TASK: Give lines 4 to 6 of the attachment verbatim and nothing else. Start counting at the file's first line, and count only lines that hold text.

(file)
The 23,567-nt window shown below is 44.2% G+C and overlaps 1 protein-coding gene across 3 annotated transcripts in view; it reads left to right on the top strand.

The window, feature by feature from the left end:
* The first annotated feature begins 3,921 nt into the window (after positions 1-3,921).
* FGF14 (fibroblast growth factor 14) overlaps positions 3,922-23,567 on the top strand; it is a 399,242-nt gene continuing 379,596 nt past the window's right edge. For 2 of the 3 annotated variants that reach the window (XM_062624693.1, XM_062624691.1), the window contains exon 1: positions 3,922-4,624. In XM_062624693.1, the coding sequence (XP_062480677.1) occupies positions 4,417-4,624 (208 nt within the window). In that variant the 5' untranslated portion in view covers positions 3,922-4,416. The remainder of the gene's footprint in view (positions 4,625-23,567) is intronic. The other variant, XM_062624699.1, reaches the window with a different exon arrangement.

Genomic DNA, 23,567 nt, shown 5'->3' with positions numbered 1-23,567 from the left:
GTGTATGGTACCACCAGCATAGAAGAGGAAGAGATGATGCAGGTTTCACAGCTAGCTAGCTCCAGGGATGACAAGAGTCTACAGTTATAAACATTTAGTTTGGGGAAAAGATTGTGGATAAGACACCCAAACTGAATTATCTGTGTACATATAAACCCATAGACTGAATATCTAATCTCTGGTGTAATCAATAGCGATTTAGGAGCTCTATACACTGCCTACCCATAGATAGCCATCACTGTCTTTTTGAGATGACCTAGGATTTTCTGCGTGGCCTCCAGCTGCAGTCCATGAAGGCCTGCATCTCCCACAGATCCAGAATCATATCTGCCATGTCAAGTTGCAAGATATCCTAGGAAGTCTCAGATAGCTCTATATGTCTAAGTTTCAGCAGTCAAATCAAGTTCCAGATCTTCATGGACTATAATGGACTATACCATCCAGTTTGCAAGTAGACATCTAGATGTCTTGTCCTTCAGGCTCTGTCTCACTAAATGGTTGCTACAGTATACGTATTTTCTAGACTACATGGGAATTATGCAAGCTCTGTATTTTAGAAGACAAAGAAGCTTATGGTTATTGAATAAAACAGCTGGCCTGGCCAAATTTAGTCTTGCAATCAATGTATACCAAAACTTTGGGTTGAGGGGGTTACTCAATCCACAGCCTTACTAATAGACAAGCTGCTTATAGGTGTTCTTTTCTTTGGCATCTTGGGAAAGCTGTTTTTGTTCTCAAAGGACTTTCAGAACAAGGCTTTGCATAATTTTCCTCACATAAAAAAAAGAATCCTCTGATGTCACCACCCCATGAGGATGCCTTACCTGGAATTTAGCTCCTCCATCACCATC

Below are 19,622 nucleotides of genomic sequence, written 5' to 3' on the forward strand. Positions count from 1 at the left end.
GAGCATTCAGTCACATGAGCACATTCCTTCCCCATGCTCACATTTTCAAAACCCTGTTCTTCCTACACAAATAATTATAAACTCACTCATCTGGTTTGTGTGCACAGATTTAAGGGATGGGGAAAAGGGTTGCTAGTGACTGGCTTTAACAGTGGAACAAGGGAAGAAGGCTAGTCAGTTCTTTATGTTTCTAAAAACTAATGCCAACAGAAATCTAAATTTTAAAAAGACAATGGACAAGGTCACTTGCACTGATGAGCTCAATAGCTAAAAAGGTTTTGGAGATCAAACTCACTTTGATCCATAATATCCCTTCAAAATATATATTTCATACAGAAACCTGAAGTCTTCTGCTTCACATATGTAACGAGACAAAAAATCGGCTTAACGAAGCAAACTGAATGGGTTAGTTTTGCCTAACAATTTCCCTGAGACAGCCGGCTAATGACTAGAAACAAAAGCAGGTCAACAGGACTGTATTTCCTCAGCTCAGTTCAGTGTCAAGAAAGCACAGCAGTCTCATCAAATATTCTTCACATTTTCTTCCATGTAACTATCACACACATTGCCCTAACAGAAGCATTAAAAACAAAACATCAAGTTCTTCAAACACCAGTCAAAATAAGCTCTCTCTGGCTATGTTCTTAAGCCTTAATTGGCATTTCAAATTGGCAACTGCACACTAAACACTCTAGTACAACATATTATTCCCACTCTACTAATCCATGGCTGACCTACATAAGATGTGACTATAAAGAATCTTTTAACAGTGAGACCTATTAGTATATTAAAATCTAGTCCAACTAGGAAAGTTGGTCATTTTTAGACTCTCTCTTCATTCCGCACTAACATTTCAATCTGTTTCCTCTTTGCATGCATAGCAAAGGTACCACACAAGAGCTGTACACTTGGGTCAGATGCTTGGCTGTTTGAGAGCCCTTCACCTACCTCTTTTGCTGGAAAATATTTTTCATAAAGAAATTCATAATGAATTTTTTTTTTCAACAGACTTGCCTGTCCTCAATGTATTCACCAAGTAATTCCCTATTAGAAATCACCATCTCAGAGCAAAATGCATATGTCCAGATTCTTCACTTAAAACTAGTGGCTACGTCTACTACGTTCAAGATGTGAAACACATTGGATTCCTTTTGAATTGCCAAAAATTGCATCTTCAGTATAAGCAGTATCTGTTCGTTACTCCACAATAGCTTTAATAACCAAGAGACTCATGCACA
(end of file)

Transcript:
* FGF14 (fibroblast growth factor 14) overlaps positions 3,922-23,567 on the top strand; it is a 399,242-nt gene continuing 379,596 nt past the window's right edge. For 2 of the 3 annotated variants that reach the window (XM_062624693.1, XM_062624691.1), the window contains exon 1: positions 3,922-4,624. In XM_062624693.1, the coding sequence (XP_062480677.1) occupies positions 4,417-4,624 (208 nt within the window). In that variant the 5' untranslated portion in view covers positions 3,922-4,416. The remainder of the gene's footprint in view (positions 4,625-23,567) is intronic. The other variant, XM_062624699.1, reaches the window with a different exon arrangement.

Genomic DNA, 23,567 nt, shown 5'->3' with positions numbered 1-23,567 from the left:
GTGTATGGTACCACCAGCATAGAAGAGGAAGAGATGATGCAGGTTTCACAGCTAGCTAGCTCCAGGGATGACAAGAGTCTACAGTTATAAACATTTAGTTTGGGGAAAAGATTGTGGATAAGACACCCAAACTGAATTATCTGTGTACATATAAACCCATAGACTGAATATCTAATCTCTGGTGTAATCAATAGCGATTTAGGAGCTCTATACACTGCCTACCCATAGATAGCCATCACTGTCTTTTTGAGATGACCTAGGATTTTCTGCGTGGCCTCCAGCTGCAGTCCATGAAGGCCTGCATCTCCCACAGATCCAGAATCATATCTGCCATGTCAAGTTGCAAGATATCCTAGGAAGTCTCAGATAGCTCTATATGTCTAAGTTTCAGCAGTCAAATCAAGTTCCAGATCTTCATGGACTATAATGGACTATACCATCCAGTTTGCAAGTAGACATCTAGATGTCTTGTCCTTCAGGCTCTGTCTCACTAAATGGTTGCTACAGTATACGTATTTTCTAGACTACATGGGAATTATGCAAGCTCTGTATTTTAGAAGACAAAGAAGCTTATGGTTATTGAATAAAACAGCTGGCCTGGCCAAATTTAGTCTTGCAATCAATGTATACCAAAACTTTGGGTTGAGGGGGTTACTCAATCCACAGCCTTACTAATAGACAAGCTGCTTATAGGTGTTCTTTTCTTTGGCATCTTGGGAAAGCTGTTTTTGTTCTCAAAGGACTTTCAGAACAAGGCTTTGCATAATTTTCCTCACATAAAAAAAAGAATCCTCTGATGTCACCACCCCATGAGGATGCCTTACCTGGAATTTAGCTCCTCCATCACCATC